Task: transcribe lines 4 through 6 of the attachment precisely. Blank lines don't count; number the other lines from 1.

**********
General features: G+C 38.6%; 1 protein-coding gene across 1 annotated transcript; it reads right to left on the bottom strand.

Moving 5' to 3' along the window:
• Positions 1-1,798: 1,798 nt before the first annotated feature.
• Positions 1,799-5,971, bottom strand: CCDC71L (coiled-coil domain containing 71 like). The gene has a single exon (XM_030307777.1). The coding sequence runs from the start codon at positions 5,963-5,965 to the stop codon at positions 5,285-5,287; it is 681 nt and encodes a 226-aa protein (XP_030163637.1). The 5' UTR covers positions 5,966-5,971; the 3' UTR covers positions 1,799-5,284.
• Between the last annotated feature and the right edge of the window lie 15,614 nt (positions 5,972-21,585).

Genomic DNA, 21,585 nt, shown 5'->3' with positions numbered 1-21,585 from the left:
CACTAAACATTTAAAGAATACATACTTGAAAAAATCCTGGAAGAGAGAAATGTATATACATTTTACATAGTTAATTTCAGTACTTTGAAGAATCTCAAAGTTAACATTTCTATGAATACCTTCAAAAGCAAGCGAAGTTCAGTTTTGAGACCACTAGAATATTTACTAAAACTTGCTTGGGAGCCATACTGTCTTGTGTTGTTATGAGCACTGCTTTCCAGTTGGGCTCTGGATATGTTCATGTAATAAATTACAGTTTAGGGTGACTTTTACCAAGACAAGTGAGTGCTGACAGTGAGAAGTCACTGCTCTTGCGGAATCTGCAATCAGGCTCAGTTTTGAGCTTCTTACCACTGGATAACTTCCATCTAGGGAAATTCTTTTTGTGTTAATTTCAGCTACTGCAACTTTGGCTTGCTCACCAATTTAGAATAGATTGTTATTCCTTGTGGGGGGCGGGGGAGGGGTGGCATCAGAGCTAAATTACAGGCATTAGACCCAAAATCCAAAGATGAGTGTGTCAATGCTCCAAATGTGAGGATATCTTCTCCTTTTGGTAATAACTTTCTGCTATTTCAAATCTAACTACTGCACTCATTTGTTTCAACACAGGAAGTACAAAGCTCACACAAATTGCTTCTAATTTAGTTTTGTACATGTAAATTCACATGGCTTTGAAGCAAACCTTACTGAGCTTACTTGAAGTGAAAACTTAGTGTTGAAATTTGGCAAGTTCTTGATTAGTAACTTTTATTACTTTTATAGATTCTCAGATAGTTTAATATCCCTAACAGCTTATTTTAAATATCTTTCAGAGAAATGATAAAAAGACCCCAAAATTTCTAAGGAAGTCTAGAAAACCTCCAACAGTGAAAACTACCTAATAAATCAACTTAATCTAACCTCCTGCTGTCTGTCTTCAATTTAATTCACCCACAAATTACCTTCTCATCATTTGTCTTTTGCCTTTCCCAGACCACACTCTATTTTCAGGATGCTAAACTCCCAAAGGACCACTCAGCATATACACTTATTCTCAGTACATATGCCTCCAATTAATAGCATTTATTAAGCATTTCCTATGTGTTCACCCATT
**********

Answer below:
• Positions 1,799-5,971, bottom strand: CCDC71L (coiled-coil domain containing 71 like). The gene has a single exon (XM_030307777.1). The coding sequence runs from the start codon at positions 5,963-5,965 to the stop codon at positions 5,285-5,287; it is 681 nt and encodes a 226-aa protein (XP_030163637.1). The 5' UTR covers positions 5,966-5,971; the 3' UTR covers positions 1,799-5,284.
• Between the last annotated feature and the right edge of the window lie 15,614 nt (positions 5,972-21,585).

Genomic DNA, 21,585 nt, shown 5'->3' with positions numbered 1-21,585 from the left: